Black Sabbath: Sabbath Bloody Sabbath (1973) Review

The fifth Black Sabbath album, Sabbath Bloody Sabbath, hit record store shelves December 1, 1973. After a return to Los Angeles, California produced nothing other than cocaine abuse, the band returned to England. London’s Morgan Studios served as recording venue in September 1973. Another Vertigo album produced by Tony Iommi. At 42:35, Sabbath Bloody Sabbath squeezes into my perfect album listening length, but like many Sabbath albums, it feels long at times. A better album than the previous effort, but I’m not sure how good. I’ll give it fourth shelf status since I don’t do half shelves. Have you ever seen a half shelf?

The third track, an instrumental, is the worst of the album. It doesn’t fit and doesn’t have the traditional “Sabbath sound.” Of these eight tracks, three challenge for my favorite. I’ll go with the opener and album title track, “Sabbath Bloody Sabbath.” I love the tempo change towards the end of the song. “A National Acrobat” follows, along with “Killing Yourself to Live.” I’m disappointed in “Sabbra Cadabra” as Metallica’s version is far superior. There are three true Black Sabbath albums left in this review project. How will the cocaine abuse of the last two albums effect the next three?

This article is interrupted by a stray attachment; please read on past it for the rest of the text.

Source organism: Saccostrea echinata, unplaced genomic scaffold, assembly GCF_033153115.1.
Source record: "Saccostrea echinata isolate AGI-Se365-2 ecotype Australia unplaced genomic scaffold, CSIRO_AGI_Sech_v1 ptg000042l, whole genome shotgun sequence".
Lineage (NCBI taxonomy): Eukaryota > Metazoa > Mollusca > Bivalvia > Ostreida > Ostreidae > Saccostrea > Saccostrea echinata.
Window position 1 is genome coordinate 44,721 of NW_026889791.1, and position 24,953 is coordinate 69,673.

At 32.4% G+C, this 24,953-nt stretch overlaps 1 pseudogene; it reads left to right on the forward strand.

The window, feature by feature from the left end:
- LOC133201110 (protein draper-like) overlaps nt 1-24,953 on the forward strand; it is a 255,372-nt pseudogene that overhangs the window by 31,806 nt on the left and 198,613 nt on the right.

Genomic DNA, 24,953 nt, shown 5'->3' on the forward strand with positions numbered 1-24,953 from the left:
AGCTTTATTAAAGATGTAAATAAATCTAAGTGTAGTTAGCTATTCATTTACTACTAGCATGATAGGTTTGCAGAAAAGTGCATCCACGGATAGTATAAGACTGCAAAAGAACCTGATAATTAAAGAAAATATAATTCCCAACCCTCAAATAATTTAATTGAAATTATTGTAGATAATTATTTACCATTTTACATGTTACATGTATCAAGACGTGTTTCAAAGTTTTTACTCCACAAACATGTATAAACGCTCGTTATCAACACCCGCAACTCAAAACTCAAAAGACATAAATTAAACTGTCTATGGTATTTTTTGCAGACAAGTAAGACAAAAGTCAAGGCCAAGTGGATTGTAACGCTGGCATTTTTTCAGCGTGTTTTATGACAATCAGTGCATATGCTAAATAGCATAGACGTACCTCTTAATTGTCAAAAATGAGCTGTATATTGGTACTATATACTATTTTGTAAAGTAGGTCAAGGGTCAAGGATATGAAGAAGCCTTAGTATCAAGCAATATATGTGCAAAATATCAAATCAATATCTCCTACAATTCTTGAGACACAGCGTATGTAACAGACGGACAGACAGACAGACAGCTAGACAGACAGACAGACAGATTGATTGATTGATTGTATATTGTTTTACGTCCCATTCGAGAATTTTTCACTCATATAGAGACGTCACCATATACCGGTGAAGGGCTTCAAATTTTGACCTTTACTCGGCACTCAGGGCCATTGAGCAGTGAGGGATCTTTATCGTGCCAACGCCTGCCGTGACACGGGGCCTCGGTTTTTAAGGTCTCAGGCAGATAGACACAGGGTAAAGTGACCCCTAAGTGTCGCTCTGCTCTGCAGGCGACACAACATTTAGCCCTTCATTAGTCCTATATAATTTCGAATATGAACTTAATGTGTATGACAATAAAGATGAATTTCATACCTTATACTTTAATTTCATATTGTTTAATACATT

*All songs by Black Sabbath (Tony Iommi, Geezer Butler, Bill Ward, and John “Ozzy” Osbourne).

  1. Sabbath Bloody Sabbath
  2. A National Acrobat
  3. Fluff
  4. Sabbra Cadabra
  5. Killing Yourself to Live
  6. Who Are You?
  7. Looking for Today
  8. Spiral Architect

Copyright © Drew Martin 2021

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